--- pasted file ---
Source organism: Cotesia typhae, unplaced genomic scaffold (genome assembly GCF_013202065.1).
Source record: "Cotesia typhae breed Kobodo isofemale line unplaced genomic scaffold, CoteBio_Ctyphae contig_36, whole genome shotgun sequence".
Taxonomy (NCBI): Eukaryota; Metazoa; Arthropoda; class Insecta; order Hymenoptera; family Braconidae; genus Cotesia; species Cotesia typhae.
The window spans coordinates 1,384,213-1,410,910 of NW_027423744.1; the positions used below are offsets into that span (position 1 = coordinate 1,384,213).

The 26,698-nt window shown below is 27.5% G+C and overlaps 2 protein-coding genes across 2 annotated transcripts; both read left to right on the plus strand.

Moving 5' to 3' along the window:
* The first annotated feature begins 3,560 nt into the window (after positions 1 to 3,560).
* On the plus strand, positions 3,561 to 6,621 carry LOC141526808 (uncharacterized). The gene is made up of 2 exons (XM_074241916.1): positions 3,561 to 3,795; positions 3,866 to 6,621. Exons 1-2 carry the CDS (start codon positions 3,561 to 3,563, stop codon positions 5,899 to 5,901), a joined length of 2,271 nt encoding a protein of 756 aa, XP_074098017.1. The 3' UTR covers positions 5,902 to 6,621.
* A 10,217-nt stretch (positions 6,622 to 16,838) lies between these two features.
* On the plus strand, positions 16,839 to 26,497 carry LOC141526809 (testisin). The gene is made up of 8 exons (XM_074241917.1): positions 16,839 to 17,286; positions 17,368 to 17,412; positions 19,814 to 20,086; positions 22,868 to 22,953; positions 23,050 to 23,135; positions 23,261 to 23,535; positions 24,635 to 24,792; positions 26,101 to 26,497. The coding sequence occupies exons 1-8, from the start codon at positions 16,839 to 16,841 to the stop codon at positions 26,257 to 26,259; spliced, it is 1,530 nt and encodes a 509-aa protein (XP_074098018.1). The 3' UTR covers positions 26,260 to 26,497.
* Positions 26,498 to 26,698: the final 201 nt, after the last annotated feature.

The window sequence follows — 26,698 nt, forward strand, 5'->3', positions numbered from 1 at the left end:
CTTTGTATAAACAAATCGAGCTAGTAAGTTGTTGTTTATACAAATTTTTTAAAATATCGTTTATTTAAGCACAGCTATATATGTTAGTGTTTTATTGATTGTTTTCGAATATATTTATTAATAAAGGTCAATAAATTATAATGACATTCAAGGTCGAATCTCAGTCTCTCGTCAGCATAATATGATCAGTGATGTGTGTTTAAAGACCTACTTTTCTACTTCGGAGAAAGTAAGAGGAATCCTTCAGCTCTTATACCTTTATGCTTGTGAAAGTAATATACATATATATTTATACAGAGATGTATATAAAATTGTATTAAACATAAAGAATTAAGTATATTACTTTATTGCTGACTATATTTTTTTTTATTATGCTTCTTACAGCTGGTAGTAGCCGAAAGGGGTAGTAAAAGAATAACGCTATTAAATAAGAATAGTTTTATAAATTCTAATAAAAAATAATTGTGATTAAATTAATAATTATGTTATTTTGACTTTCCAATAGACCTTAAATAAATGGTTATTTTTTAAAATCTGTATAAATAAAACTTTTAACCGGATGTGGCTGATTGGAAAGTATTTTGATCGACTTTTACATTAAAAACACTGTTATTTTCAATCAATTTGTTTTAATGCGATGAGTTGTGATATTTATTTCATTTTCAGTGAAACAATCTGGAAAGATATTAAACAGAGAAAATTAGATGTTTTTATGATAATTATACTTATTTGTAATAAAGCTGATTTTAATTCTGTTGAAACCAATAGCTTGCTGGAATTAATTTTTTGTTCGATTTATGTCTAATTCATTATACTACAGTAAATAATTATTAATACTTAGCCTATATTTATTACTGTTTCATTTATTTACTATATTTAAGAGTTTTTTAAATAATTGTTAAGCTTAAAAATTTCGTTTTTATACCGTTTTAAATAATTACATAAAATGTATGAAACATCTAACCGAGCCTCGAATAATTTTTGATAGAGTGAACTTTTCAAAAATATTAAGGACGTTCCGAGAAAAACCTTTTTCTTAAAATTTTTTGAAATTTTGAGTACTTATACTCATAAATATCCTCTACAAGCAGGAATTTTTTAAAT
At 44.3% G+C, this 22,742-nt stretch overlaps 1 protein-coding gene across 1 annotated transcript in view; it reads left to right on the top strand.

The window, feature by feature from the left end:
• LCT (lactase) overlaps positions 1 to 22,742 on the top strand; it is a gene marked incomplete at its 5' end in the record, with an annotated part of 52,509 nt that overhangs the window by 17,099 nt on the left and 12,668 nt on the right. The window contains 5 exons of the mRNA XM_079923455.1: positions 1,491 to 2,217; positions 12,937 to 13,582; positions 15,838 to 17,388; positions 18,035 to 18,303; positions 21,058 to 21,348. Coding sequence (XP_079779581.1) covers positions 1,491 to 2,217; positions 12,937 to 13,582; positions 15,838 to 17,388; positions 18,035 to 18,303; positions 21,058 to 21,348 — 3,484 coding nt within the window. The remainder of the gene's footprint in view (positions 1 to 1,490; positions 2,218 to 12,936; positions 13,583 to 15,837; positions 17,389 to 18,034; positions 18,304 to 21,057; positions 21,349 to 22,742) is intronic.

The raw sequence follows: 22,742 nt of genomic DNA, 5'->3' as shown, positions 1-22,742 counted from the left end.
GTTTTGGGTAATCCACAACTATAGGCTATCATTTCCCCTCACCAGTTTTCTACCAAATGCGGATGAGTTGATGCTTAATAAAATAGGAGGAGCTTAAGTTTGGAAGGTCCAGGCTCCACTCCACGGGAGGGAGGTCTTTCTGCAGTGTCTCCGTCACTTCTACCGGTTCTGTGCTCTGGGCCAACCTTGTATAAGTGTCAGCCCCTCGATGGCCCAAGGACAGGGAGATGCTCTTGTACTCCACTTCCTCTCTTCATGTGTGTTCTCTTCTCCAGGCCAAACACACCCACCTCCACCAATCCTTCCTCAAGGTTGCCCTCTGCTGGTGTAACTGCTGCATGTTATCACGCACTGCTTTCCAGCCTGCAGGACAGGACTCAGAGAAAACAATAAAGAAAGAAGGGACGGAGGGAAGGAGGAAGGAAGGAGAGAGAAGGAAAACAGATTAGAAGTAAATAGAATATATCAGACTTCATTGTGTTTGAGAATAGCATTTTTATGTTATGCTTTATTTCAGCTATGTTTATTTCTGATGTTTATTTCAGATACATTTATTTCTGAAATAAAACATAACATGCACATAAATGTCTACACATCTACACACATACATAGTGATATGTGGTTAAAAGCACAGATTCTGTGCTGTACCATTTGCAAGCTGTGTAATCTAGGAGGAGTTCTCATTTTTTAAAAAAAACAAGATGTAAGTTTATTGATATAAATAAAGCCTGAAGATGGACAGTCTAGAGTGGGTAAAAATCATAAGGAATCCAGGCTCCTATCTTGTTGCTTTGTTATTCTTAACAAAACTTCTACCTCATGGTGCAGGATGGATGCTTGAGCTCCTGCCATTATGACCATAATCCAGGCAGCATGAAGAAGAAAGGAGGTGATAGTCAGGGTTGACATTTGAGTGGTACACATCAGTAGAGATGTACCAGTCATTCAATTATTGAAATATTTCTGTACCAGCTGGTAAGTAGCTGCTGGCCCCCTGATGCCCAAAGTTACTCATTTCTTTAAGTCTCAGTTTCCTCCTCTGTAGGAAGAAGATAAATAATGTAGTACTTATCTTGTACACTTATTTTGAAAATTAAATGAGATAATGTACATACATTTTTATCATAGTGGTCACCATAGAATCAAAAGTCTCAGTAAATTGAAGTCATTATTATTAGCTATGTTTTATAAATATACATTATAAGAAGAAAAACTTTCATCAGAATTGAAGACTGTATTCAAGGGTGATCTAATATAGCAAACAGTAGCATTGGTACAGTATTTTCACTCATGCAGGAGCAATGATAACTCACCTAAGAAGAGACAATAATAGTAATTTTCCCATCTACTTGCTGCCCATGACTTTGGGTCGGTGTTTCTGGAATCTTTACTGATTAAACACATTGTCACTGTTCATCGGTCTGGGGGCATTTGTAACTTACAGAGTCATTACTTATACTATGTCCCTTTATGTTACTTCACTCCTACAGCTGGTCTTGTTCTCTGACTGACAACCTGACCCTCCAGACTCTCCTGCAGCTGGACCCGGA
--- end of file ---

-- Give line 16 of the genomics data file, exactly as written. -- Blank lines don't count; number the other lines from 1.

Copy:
• LCT (lactase) overlaps positions 1 to 22,742 on the top strand; it is a gene marked incomplete at its 5' end in the record, with an annotated part of 52,509 nt that overhangs the window by 17,099 nt on the left and 12,668 nt on the right. The window contains 5 exons of the mRNA XM_079923455.1: positions 1,491 to 2,217; positions 12,937 to 13,582; positions 15,838 to 17,388; positions 18,035 to 18,303; positions 21,058 to 21,348. Coding sequence (XP_079779581.1) covers positions 1,491 to 2,217; positions 12,937 to 13,582; positions 15,838 to 17,388; positions 18,035 to 18,303; positions 21,058 to 21,348 — 3,484 coding nt within the window. The remainder of the gene's footprint in view (positions 1 to 1,490; positions 2,218 to 12,936; positions 13,583 to 15,837; positions 17,389 to 18,034; positions 18,304 to 21,057; positions 21,349 to 22,742) is intronic.